The purpose of today’s blog (and those to follow over the coming weeks) is to ask you to consider where humanity is…facts will conclude that mankind does not really believe that God is dead, for we see religion playing pivotal roles in history as it is being written. The events of September 11, 2001 show us that religion – belief in a god(s) – is alive and well. The participants in that day’s events were fanatical, probably in need of psychiatric help. But they were also deeply religious. Man, even in our century, recognizes his need for God. But, as has always been the case, the problem facing this century is not the rejection of god, but the rejection of God. Recent events show us that man has set his course on killing the One True God, the God of the Bible, incarnated in Jesus Christ. This is why society is willing to accept religion, except Christianity.

 

Today, man desires to rewrite the rulebook, to become his own master and creator. It is the age old struggle, that which Adam was tempted of in the Garden – “For God knows that when you eat of it (the Tree of Knowledge) your eyes will be opened, and you will be like God, knowing good and evil” (Genesis 3:5). If man can kill God and become his own god, then man can live however he determines is best. Man would be free, ungoverned libertarian freedom. Our society would like for God to be killed so that man can live. But there are great consequences to this decision. As L. Russ Bush concludes, “But if God dies, then man, who is made in his image, also dies. Man is no longer a unique personality purposefully created; he is the accidental result of a complicated process.”[2] If God is killed, man dies in the same process.

 

This series of blogs is a call to action to believers and a prayer of contemplation for unbelievers. My hope is that if you are reading these words over the coming weeks and you have not expressed faith in Jesus Christ, you might see how the Christian worldview answers life’s most difficult questions better than a modern philosophy. The evolutionary worldview, that man and all of creation is nothing more than the result of random acts of chaos, is not sustainable. It is not science in the true definition of the word because it is not repeatable, it is a philosophy. As a philosophy, it has devalued life, brought instability into the political atmosphere, and encouraged chaos around the globe. If you need verifiable evidence, turn on the news. So…I am asking you only to consider there might be an alternative to life greater than yourself, greater than the present experience. An alternative that would bring hope, peace, joy, comfort, and stability to your life. That alternative, I submit to you, is life in Jesus Christ.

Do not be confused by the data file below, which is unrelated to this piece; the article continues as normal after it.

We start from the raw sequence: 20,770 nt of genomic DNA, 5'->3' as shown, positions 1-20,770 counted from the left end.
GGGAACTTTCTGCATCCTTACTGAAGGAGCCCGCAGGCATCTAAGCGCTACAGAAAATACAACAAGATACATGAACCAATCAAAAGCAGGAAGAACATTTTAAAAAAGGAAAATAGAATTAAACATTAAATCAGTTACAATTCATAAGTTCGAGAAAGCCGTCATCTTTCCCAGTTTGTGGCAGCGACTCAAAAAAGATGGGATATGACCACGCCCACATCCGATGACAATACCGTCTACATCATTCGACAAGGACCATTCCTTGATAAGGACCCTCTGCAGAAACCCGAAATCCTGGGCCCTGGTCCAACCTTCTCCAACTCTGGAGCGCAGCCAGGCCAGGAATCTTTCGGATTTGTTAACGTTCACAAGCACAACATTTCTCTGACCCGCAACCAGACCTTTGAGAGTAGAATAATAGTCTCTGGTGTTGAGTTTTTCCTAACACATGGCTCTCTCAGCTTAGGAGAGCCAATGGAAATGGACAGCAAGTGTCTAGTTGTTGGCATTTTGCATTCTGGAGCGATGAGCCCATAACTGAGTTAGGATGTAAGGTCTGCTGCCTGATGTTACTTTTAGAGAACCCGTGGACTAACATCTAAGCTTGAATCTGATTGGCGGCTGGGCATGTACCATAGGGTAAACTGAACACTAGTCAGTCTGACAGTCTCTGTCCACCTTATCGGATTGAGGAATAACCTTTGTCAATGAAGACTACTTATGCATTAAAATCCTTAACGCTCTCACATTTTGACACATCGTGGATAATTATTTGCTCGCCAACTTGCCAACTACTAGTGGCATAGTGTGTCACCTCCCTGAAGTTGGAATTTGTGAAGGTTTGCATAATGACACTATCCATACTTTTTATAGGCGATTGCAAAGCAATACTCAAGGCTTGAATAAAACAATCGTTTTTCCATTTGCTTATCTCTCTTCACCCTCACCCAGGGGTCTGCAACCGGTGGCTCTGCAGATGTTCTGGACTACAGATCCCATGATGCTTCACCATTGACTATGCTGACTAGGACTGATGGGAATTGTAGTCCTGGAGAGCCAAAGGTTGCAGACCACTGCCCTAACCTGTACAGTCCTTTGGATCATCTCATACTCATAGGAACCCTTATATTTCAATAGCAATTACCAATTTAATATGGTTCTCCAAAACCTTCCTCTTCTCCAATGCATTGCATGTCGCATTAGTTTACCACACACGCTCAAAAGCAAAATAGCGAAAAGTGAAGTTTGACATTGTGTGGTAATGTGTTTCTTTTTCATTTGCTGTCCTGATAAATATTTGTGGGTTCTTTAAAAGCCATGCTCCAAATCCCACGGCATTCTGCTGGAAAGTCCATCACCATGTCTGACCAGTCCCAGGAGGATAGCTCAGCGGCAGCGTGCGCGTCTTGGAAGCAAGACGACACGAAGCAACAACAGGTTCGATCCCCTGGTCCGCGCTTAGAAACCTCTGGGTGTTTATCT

On the other hand, if you are a believer reading these words and those to come, I am hoping to give you a few more tools for your tool bag. We are living in a time that needs courageous believers, willing to defend the faith. The world is looking for answers. They recognize that what they are doing is not working. The church has the answers, not because we are great or intellectually superior. We have the answers because we have Christ and He has the answers. My hope is that over the coming weeks you will be able to understand your faith more clearly and articulate it in a way that answers the questions being asked. If you look through history, man’s “Great Questions” have never really been changed, they have simply been reworded. As believer’s we need to know how to answer the sincere questions being asked, that God may be exalted as new believer’s come to Him and find the life of abundance He promises (John 10).

 

Today is the first part in a six part series: “A Defense of God: Why Man Needs His Creator.”

[1] L. Russ Bush, “The Advancement” (Nashville: Broadman & Holman Publishing, 2003), 25.

[2] Ibid.